The current frenzied attack on the teaching of evolution in public schools in school boards across the United States is to be welcomed.
There, I've said it. And no, I'm not a fundamental Christian, a creationist, or a right-wing ideologue. What I am is someone who sees an outstanding opportunity to exchange views with the naysayers, and a rare public examination of a set of ideas that are pretty much taken as Gospel – sorry for the blurring of metaphors, but it drives home my point – by us in the scientific community. Played the right way, everyone – yes, including scientists – should come out enriched by the interaction.
For those who haven't been following developments, here's a précis:
Conservative forces, likely buoyed by the recent election, are applying pressure on the science education system to adopt the teaching of a theory called "Intelligent Design." The nub of intelligent design is that Earth and particularly the life on it are much too complex to have evolved; simply, it must be the work of an intelligent creator.
The squeeze is on in legislatures and school boards in at least 18 states, from Alabama to Alaska. The movement is even becoming a US export to the United Kingdom, according to a story on page 12 of this issue.
Opponents have two possible responses. The dominant one is something close to panic: fear that a generation will be brainwashed into accepting intelligent design and that science itself is under threat throughout the country. That response results in avoiding the topic altogether and refusing to debate. In fact, some scientists regret using words such as "design" in published studies, for fear it will be used by intelligent-design advocates (see p. 12 ).
The other response is to accept the challenge and rise to it, even to relish it. That's the approach I would urge, and here's why:
• It's rare to have a full-blooded public debate about the school curriculum. And one about the science curriculum is as rare as rocking-horse droppings. We should play it for all it's worth, bringing a clearer sense of evolution to a wide cross-section of the population.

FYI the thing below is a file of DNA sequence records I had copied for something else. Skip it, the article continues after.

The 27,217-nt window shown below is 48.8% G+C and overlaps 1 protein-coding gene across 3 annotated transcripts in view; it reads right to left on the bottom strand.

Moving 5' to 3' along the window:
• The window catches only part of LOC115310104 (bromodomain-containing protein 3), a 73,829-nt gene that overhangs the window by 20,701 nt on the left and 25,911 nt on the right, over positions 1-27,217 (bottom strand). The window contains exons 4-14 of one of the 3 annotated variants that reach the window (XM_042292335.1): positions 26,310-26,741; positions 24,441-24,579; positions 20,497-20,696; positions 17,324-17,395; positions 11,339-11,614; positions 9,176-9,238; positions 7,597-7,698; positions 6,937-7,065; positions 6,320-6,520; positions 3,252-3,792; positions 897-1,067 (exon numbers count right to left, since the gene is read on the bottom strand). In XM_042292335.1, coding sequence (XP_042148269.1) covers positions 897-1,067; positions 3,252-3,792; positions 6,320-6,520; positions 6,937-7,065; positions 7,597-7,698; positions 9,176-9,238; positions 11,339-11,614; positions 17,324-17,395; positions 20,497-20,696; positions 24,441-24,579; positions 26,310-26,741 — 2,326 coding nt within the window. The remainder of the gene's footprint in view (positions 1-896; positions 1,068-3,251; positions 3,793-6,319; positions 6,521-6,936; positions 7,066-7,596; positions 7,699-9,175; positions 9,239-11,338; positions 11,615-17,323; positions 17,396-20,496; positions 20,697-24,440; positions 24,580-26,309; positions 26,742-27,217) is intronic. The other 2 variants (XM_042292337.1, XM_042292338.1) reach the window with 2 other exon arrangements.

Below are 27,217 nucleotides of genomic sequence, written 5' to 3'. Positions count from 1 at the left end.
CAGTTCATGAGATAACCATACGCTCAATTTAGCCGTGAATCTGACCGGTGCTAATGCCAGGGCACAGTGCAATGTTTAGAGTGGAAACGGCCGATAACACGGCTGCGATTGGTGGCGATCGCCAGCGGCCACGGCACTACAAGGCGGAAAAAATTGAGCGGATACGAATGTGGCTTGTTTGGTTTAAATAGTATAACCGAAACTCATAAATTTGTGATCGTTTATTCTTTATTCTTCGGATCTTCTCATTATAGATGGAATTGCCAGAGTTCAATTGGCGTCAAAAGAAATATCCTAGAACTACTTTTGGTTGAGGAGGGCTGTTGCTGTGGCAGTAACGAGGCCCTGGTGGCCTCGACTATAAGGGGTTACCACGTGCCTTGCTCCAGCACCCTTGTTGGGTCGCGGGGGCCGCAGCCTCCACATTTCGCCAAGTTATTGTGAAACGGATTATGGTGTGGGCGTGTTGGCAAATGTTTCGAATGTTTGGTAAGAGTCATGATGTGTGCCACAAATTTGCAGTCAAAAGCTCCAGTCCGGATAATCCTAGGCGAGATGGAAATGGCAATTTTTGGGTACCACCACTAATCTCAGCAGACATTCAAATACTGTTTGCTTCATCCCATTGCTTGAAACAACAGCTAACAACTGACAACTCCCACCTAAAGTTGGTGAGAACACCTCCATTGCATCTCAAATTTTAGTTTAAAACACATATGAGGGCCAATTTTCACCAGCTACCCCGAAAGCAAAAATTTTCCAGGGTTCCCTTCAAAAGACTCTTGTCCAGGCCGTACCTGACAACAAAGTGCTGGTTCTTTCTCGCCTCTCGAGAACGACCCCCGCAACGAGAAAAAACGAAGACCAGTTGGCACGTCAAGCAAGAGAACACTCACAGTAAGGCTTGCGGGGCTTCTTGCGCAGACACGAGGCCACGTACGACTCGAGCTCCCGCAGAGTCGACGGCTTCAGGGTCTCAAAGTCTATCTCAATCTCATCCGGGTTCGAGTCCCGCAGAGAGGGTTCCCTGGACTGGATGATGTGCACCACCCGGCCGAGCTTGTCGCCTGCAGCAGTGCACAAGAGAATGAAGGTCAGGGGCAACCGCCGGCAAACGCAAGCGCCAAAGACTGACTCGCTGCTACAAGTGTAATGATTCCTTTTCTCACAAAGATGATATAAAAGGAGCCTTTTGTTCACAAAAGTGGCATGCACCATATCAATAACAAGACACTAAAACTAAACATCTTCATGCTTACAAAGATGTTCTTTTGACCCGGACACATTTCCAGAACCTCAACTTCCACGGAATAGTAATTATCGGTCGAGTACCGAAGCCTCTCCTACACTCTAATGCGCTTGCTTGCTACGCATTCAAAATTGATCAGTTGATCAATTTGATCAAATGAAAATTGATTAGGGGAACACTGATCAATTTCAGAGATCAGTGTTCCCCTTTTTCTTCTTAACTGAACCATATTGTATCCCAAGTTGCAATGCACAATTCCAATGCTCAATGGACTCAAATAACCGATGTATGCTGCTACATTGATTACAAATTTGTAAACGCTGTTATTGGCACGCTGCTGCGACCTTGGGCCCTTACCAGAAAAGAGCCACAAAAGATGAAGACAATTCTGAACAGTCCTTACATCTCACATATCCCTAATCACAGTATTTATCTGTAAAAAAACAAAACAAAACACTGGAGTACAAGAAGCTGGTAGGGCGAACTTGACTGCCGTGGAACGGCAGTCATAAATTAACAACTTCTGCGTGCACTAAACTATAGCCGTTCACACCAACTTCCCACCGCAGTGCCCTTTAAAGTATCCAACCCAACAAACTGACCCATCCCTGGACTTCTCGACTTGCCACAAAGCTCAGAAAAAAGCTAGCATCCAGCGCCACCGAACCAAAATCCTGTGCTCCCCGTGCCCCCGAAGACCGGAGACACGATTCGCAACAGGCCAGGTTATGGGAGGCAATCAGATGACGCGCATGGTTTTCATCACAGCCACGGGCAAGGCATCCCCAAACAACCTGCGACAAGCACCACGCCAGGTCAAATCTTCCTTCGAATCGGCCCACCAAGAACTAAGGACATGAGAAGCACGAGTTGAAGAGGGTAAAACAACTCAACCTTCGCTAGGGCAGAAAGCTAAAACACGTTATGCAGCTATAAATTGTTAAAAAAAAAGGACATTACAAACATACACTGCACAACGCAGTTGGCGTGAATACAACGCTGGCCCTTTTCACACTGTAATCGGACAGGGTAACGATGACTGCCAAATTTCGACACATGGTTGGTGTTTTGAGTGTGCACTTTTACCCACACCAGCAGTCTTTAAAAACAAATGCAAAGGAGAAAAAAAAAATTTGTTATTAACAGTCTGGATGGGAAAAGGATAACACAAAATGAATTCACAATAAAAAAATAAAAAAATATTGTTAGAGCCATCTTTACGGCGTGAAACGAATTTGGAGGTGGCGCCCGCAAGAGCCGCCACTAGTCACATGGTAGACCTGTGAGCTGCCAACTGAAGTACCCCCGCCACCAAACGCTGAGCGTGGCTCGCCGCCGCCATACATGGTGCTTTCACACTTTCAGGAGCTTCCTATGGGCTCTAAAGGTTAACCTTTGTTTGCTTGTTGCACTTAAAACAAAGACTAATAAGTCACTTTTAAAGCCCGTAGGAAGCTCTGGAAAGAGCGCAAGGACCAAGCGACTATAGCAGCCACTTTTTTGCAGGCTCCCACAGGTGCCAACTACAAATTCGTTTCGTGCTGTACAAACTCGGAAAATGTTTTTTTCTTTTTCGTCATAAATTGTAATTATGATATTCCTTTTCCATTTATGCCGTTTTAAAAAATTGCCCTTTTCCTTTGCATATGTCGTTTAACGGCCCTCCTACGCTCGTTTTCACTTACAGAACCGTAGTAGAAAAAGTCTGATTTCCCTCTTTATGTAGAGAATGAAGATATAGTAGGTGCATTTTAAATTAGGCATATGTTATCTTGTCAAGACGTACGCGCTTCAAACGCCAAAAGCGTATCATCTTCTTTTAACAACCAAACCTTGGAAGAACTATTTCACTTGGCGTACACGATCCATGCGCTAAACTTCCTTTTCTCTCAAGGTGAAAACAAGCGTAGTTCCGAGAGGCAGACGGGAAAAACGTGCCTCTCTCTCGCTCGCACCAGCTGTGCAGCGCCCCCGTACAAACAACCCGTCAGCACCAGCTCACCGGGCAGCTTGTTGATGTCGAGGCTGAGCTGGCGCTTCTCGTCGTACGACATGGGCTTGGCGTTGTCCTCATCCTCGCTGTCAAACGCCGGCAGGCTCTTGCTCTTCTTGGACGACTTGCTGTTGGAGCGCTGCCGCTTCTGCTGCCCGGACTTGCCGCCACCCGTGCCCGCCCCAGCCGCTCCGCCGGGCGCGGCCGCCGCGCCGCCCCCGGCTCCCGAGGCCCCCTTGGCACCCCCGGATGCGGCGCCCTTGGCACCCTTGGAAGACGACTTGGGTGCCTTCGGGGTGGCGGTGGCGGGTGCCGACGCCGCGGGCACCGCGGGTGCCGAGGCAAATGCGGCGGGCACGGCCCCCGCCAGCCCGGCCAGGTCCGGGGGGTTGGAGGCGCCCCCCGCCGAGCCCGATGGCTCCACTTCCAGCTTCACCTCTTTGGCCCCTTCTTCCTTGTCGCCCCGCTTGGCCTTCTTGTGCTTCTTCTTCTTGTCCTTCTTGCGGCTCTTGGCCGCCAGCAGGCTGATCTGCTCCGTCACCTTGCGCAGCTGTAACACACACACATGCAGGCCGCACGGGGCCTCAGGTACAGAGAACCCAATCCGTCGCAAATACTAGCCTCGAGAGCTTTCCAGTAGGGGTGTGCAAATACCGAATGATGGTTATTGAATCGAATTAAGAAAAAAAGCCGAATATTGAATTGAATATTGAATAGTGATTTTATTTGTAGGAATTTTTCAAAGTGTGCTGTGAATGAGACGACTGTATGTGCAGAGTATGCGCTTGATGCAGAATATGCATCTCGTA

• While some of the commentary, with headlines such as "Religious right fights science for the heart of America,"  suggests that the heart of America is some kind of science utopia, this could hardly be further from the truth. With the exception of isolated pockets of excellence, the heart of America could do well with engaging a lot more with science, and this is a chance to make headway. Debates can be won as well as lost!
• At the level of the students who are, after all, the principles in all this, the study of different explanations for the diversity of life on Earth will make science class more compelling. Clyde Herreid talks on page 10, in this issue's Opinion, about the need for science teaching to connect to the first-hand experiences of students. The evolution-intelligent design debate will fire the interest of bright kids who will see through the paper-thin arguments being set out to discredit evolution.
There is one caveat, and it's a big one: The topics must be taught on a level playing field. Full information on evolution and on intelligent design must be supplied, and there must be no further pressure on curricula or teachers. Given this, I'm in little doubt that the open-minded students of the heart of America will see the strength of evolution as a theory.
In addition, scientists should go out of their way to support their local high-school science teachers to present the case for evolution. Scientists must propose their case to as wide an audience as possible. This includes commercial television news, a medium of which scientists have been skeptical.  Let's get out there and argue!
 E Augenbraun "Weapon of mass attraction," Nature 433: 357-8. [Publisher Full Text ] Jan. 27, 2005